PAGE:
Genetic crops may be banned

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The Independent Online
THE GOVERNMENT is considering a three-year moratorium on the commercial planting of genetically modified (GM) crops in Britain.

Yesterday, it summoned leaders of biotechnology companies based in Britain, including the giant Monsanto corporation, for talks about a voluntary code, which would delay wide-scale planting of transgenic crops at least until 2002.

Recommendations from yesterday's meeting will be passed to the Environment minister Michael Meacher and the Food minister Jeff Rooker. They will decide what action the Government should take over the biotechnology companies' plans.

The United Kingdom's first bioengineered crop, an oilseed rape that can survive being dosed with a specific weedkiller, is due to be grown and harvested next year. Many more are waiting in the wings, but the Government's wildlife adviser, English Nature, believes the whole process should be halted while essential research is carried out on their possible effects on the environment.

The front-line crop, developed by the Belgian firm Plant Genetic Systems, has been cleared for growing in the European Union. It now only requires British clearance for the herbicide developed to go with it. That decision would normally fall to Mr Rooker. However, it was learnt last night that the Government has begun its own review of the EU decision to see if it can be reversed.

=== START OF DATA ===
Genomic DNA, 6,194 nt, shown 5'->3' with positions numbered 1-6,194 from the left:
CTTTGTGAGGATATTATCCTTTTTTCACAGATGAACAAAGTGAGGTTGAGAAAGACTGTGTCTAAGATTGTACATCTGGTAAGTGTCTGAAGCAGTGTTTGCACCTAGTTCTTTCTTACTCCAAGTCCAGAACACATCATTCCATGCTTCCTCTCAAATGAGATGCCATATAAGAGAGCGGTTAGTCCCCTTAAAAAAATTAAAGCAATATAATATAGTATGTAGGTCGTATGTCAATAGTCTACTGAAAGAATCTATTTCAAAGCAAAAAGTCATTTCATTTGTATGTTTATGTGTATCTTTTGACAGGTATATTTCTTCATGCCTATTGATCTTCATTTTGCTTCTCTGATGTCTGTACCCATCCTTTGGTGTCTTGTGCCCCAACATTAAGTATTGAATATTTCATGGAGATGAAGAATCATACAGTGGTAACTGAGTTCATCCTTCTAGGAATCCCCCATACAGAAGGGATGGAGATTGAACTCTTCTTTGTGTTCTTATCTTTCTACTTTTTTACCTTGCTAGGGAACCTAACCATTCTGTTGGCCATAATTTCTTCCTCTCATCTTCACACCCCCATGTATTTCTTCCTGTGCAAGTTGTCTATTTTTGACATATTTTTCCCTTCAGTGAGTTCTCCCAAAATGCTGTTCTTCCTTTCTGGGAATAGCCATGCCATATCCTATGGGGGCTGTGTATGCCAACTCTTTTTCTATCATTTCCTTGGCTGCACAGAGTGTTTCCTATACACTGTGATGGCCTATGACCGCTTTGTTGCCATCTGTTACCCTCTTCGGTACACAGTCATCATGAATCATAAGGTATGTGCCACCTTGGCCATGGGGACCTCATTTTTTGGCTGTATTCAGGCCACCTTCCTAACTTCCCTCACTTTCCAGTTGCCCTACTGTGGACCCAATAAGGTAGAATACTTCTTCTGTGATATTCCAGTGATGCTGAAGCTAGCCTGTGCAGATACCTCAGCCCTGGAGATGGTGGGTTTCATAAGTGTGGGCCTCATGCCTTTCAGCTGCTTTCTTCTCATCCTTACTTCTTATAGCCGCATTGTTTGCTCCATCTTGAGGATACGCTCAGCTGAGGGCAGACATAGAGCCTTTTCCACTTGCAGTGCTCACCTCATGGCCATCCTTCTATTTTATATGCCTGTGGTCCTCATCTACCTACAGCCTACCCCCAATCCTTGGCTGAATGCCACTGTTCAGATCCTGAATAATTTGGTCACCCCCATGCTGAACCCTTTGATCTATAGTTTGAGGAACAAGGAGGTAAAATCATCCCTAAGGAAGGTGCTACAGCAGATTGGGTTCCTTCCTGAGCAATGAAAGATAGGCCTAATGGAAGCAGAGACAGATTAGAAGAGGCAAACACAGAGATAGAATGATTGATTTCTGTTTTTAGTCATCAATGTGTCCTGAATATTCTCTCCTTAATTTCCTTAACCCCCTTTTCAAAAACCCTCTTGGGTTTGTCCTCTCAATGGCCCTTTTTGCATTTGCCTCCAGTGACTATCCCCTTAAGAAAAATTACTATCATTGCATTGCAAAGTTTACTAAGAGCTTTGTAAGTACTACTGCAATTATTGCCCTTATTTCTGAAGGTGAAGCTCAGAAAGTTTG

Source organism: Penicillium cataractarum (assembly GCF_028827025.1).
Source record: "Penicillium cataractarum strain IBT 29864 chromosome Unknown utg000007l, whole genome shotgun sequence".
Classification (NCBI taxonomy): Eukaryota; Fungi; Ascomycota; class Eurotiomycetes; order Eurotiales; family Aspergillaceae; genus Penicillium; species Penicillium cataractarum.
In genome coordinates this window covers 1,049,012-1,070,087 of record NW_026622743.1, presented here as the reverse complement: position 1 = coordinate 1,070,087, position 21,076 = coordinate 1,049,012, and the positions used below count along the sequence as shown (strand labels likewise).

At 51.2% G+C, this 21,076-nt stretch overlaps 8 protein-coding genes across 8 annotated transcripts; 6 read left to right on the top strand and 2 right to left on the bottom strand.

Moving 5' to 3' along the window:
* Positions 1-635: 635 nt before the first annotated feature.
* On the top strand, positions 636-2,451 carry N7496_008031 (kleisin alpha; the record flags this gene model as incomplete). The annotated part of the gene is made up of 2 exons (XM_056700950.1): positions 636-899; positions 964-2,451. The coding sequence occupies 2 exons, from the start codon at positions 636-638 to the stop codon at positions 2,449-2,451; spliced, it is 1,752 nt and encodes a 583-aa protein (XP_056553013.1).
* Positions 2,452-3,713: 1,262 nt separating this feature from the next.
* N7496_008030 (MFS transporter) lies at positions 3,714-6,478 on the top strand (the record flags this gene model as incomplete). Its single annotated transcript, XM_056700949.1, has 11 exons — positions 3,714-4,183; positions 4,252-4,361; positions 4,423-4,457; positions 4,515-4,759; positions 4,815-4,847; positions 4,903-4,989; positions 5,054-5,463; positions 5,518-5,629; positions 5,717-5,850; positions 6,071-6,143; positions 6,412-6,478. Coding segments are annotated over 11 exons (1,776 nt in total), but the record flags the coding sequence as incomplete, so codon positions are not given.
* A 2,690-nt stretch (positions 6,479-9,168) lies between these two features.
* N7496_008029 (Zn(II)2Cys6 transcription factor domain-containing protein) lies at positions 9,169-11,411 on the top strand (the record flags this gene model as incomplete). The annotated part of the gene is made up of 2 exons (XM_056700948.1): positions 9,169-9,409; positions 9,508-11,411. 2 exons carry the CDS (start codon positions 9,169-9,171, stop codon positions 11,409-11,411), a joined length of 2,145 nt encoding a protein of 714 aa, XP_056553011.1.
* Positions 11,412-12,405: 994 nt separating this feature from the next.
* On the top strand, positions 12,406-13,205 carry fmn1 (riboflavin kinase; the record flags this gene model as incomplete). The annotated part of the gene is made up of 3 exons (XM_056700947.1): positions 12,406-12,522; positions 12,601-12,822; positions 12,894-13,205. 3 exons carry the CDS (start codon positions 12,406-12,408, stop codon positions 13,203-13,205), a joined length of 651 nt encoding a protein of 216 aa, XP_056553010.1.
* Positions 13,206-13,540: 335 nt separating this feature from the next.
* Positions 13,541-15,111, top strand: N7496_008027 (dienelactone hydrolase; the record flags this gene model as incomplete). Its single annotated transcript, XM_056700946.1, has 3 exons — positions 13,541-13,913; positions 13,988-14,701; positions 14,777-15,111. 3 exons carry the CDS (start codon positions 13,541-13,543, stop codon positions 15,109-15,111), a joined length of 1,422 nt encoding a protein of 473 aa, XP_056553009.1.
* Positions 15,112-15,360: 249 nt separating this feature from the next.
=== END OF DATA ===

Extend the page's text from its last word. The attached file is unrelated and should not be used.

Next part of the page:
The latest moves follow mounting concern about the possible health and environmental effects of the new plants, which have this year been the subject of an outspoken attack by Prince Charles and attacks by protest groups that have torn up scores of plants at test sites.

Last July, English Nature called for the moratorium, arguing that the use of stronger weedkillers on crops genetically engineered to tolerate them could have a "catastrophic" effect because it could destroy other plant, bird and insect life.

Last Monday, officials at the Department of the Environment, Transport and the Regions (DETR) invited English Nature and environmental pressure groups to restate their case to Linda Smith, head of the DETR's biotechnology unit, and a senior official from the Ministry of Agriculture, Fisheries and Food. Yesterday, it was the turn of the companies. Officials will now make recommendations to their respective ministers.

A Monsanto spokesman said: "Some groups have said that they want to move to a moratorium. The purpose of the meeting is to let both sides voice their opinions. Once those have been gathered, it is up to Mr Meacher to take a view. We had not planned commercial planting of crops until 2000."

Earlier this year, Mr Meacher expressed qualms about the advent of wide- scale commercial planting of GM crops. "These are difficult issues, in particular the wider indirect effect on fields," he said. "The allegation that it can lead to sterility of fields obviously is a matter of great concern."

Getting companies to agree to a moratorium would be quicker - and legally easier - for the Government than seeking a ban on an issue that is largely controlled from Brussels.

GM crops have become politically important since 1996, when Monsanto began planting soya modified to resist its own herbicide in the United States. It almost sparked a trade war with Europe when the GM soya was exported without being marked.

Growing consumer resistance in the UK and on the Continent has led to labelling of foods made from transgenic crops, but the governments in a number of European countries - particularly Germany and France - are resisting companies' attempts to introduce new products.

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